Let's go back to rule number one of Eurozone club membership, behaving and obeying. I would argue that the bulk of Greece's misbehavior was done prior to 2008 -- as in fact the country essentially lied about its accounts in order to get euro membership in the first place. However, since the crisis, Greece hasn't sat by and cashed in welfare checks while watching television (though its bailout packages were enormous). Several reforms were passed, and the labor market was crushed in an effort to make the country more competitive. Greece's youth unemployment is around 60 percent, wages have fallen by five percent a year since the crisis, pensions have been slashed, and the economy still cannot grow. After several years of reforms, with no growth and no debt relief, the Greeks found that the bitter medicine wasn't working. The reform push stalled, and reversed. The country failed to reach recent targets, and in the last election the population mandated the government to stop austerity.
And now let's go back to rule number two -- Eurozone members agreed to support each other in tough times. To date, the Eurozone has contributed billions in new aid, and extending debt at more favorable terms, but with tough strings attached. The non-Greek taxpayers are sick and tired of paying for "yet another" bailout package for a country they believe isn't doing enough (or suffering enough?). If Greece is kicked out of the Eurozone, it will suffer enormously. Poverty will spike, basic goods and money will not flow, and violence will rise. Desperate times make people, well, desperate. It wasn't too shocking to recently witness Greece's leaders hanging out with the likes of Putin; it's in no Western country's interest to hand more control or influence over Europe to him. Meanwhile, the world is not free of political turmoil nearby. The growth of ISIS in Africa and the Middle East, the chaos surrounding Syria, the instability of the Russia/European borders, and China's push to become a world power, all argue that this is the time for Europe to act as a united front, not abandon the weak countries on the fringes.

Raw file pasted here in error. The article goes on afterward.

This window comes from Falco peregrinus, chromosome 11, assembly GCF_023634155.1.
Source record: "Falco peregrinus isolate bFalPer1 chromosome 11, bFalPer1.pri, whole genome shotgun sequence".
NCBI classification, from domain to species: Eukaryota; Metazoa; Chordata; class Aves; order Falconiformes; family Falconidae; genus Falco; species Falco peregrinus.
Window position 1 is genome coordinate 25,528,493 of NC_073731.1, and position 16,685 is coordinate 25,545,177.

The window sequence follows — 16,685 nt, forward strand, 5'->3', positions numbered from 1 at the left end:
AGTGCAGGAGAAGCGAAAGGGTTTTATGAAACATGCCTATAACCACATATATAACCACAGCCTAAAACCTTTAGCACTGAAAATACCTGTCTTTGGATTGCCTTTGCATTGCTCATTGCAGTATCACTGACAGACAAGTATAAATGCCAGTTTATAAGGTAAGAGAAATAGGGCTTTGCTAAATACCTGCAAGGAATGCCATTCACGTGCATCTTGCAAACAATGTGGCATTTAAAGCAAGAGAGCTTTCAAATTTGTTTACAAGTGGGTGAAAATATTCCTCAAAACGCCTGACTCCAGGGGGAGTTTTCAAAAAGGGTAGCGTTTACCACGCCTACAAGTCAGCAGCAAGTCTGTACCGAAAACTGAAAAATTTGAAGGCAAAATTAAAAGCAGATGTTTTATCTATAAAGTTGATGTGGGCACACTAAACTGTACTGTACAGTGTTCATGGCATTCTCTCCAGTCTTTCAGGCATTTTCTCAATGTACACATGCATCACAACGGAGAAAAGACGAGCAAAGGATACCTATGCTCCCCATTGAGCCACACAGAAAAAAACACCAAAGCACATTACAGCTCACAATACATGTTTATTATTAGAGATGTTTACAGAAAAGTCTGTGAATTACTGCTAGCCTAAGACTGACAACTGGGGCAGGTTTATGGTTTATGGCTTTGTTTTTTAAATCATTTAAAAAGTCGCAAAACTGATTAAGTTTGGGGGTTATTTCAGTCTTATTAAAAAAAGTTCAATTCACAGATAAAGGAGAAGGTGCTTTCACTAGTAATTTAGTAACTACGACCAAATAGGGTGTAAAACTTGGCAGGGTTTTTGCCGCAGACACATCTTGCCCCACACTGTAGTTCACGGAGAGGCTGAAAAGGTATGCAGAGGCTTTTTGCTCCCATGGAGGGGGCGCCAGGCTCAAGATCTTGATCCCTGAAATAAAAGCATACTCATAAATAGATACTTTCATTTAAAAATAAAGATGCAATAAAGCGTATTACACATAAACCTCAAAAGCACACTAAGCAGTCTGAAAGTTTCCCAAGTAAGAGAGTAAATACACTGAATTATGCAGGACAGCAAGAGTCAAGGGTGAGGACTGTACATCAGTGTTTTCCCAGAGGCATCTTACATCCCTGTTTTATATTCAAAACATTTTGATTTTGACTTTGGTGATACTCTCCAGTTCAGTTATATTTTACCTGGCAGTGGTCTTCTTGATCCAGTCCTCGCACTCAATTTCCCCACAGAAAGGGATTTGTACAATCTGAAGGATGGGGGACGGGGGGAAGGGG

Unity in the Eurozone is getting worse. Relationships both within and across countries are strained. Radical factions are rising in power in many countries, and nationalistic tendencies are growing. While it's hard to see at first glance, Greece's membership in the euro could be the one Jenga piece that if removed, could lead to the whole stack falling down the road. Various factions across Europe identify with the Greek cause, and discontent can spread rapidly. Leaders are rightly worried that Italy, or Spain, or even France could be the next country further down the road.
Unlike the game, instability and breakage doesn't need to be a guaranteed outcome. I think a stable, cohesive Europe is better for the world, and now that they have the euro, I hope it stays. It's time for other countries such as the United States to care that Europe doesn't turn into more fodder for extreme groups to take root and fester. It's time for Europe to stop playing the game, stop the extreme conditionality of the loans, and keep the structure together.